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Gongura leaves are medium to large in size and are broad, flat, and pliable. The vibrant green leaves are deeply lobed with three to five serrated, finger-shaped leaflets. Gongura leaves come from a dense shrub-like plant that typically reaches heights of two to three meters. It has reddish-purple stems with dark green foliage and trumpet-shaped flowers. The flowers have five creamy yellow petals that fade to a deep maroon in the center. Smaller Gongura leaves offer a mild green and tangy flavor, whereas more mature specimens are robust and acrid. Warm temperatures also affect the taste of the leaf because the hotter it gets, the sourer the leaf will taste.
Gongura leaves are available in the summer.
Gongura leaves, botanically classified as Hibiscus sabdariffa, grow on an herbaceous perennial that is most commonly found in India. Also known as Red Sorrel, and Ambada, Pitwaa, or Pulicha Keerai in parts of India, you might hear Gongura referred to as the roselle plant as well, since the calyx that surrounds the plant’s blossoms is known as a roselle and is often used to make jellies, jams, juices, and natural food coloring. There are two main varieties of Gongura including red stemmed, and green stemmed. The green stemmed variety has a mild tartness whereas the red stemmed variety has a strong sour flavor that intensifies with the heat of summer.
Gongura leaves are an excellent source of folate, riboflavin, iron, zinc, antioxidants, and vitamins A, B6, and C.
Gongura leaves may be pickled, steamed, blanched, or ground into a paste and combined with garlic, chilies, and salt to make chutney. The sour leaves heighten the rich flavor of legumes and fatty meats, therefore making them a perfect complement to dishes with lentils, goat, or mutton. Gongura leaves can be cooked with shrimp, mussels, and fish and are also used raw in salads. In Myanmar, they are cooked into a sour soup base, which is clean, tangy, and light. Another Myanmarese staple is chin baung kyaw or fried roselle leaves with bamboo. Gongura leaves are commonly prepared with the flavor profiles of tamarind, red and green chilies, turmeric, cumin, onion, garlic, sesame, and curries. They will keep up to five days when unwashed, wrapped in a damp paper towel and stored in a plastic bag in the refrigerator.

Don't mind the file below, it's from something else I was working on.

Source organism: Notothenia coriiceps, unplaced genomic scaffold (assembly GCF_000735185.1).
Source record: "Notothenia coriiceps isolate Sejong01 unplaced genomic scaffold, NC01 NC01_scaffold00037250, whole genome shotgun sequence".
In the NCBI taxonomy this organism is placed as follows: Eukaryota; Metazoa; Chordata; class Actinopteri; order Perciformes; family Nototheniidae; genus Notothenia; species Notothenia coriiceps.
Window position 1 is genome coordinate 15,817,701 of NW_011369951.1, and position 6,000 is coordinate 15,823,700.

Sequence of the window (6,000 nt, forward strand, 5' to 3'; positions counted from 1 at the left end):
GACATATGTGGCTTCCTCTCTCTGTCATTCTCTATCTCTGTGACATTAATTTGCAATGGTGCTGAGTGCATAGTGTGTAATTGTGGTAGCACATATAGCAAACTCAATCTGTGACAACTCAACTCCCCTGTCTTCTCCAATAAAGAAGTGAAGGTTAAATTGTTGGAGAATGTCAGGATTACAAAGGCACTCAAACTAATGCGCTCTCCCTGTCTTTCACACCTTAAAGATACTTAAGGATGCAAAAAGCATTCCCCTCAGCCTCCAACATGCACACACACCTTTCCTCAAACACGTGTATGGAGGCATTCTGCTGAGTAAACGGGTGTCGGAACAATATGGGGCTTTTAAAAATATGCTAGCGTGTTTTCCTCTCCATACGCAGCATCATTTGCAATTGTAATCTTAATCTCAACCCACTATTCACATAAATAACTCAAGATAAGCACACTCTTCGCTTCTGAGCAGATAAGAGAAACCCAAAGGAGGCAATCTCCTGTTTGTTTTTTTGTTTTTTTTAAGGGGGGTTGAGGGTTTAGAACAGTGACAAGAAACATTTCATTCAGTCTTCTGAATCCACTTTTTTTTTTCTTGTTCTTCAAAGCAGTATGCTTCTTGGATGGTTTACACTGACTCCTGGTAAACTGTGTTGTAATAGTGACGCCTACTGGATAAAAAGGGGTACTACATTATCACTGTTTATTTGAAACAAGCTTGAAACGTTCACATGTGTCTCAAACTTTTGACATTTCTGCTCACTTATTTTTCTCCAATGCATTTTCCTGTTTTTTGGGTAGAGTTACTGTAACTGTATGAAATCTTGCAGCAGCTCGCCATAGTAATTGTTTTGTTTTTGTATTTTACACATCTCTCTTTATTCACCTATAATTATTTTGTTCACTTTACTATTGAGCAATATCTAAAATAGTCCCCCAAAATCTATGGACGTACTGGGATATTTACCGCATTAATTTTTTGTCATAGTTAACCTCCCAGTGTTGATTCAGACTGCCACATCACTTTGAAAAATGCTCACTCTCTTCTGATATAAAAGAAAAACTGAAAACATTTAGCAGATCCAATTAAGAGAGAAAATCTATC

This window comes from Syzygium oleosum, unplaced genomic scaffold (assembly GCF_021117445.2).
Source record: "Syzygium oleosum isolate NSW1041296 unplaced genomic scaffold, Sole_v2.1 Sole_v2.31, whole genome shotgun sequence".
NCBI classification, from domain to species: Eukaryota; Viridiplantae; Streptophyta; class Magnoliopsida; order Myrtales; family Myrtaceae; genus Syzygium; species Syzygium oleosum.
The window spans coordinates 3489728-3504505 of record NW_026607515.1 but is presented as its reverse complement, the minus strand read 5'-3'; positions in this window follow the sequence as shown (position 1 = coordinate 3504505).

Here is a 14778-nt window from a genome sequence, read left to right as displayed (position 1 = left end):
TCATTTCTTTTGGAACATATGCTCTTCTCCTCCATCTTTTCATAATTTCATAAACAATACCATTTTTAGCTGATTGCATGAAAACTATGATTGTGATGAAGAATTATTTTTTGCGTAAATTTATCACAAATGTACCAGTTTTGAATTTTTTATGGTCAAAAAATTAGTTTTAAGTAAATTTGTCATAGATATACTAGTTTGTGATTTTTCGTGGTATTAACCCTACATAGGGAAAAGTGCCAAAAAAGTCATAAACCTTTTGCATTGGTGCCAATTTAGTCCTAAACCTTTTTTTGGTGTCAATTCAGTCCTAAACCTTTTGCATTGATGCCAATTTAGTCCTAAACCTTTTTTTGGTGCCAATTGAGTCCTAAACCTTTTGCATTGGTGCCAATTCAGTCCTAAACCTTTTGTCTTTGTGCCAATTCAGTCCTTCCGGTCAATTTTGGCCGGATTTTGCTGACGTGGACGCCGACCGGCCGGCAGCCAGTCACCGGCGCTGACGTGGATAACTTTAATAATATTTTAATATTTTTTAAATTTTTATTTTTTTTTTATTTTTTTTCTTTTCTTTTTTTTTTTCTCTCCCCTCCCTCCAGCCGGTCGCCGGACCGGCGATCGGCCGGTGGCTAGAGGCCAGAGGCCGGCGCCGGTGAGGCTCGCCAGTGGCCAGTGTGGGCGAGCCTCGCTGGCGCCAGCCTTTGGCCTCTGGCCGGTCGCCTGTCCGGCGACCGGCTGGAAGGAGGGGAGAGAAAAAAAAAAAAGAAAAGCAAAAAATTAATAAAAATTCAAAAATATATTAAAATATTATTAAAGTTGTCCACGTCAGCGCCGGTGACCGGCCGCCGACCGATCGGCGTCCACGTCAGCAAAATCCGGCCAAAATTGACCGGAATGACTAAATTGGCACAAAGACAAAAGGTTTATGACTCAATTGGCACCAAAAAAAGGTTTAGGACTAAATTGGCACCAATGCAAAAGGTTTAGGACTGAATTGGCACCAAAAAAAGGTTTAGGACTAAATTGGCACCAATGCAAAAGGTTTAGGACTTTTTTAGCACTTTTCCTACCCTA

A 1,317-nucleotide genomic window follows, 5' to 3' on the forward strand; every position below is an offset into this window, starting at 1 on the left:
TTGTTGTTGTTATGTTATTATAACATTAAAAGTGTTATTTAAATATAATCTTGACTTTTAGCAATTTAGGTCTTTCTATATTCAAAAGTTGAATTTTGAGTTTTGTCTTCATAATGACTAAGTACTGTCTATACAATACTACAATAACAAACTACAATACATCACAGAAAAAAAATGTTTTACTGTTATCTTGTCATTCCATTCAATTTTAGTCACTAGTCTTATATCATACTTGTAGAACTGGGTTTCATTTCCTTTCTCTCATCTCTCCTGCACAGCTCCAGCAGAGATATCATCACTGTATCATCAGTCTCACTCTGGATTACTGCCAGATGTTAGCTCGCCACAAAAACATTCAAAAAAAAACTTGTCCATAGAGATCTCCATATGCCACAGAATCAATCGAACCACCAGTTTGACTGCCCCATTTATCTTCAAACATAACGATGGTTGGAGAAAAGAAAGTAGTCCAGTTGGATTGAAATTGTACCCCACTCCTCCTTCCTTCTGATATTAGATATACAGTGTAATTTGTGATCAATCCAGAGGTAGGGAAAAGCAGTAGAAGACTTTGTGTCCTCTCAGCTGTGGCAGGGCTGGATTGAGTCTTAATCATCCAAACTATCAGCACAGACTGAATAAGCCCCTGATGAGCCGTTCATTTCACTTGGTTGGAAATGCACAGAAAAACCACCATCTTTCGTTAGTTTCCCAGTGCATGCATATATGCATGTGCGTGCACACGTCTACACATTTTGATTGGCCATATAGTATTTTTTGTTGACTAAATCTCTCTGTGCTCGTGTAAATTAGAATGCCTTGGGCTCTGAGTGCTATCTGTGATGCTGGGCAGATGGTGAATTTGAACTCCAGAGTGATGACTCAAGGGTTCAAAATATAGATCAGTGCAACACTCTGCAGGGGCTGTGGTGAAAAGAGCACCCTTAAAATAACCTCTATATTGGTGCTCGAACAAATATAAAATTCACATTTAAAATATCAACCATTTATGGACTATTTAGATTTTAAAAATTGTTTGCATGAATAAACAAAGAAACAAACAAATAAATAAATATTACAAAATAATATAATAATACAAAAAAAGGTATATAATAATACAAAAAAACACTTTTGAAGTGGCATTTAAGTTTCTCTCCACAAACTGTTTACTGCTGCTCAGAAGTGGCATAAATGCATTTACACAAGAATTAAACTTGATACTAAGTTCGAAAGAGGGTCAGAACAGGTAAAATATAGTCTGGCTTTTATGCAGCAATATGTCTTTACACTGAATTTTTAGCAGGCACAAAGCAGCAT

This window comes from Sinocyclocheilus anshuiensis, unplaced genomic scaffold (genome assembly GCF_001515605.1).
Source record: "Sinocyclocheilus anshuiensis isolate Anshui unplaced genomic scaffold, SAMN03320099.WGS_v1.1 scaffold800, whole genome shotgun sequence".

Gongura is a multi-purpose plant used medicinally and in celebrations around the world. The juice of its flowers has been shown to help reduce the absorption of alcohol and has been a hangover remedy in Guatemala for years. A mixture known as "Sudan tea" is used to treat coughs and digestive ailments in Africa while the bitter roots and seeds are more commonly used in Brazil and India to calm upset stomachs. A popular drink known as Sorrel Shandy is part of many Caribbean Christmas celebrations. It was also cultivated as a fiber source during WWII for making burlap.
Gongura is native to India and Malaysia and was soon cultivated in parts of Africa. The slave trade brought it across the Pacific to tropical and subtropical regions of Central America, Brazil, Mexico, and the West Indies. Today Gongura leaves can be found at fresh specialty markets in India, Southeast Asia, Central and South America, and Africa.
Recipes that include Gongura Leaves. One is easiest, three is harder.
|The Chef and Her Kitchen||Gongura Pulihora | Gongura Rice | Red Sorrel Leaves Rice|
|Spice up the Curry||Gongura Pappu | Andhra Style Sorrel Leaves Dal|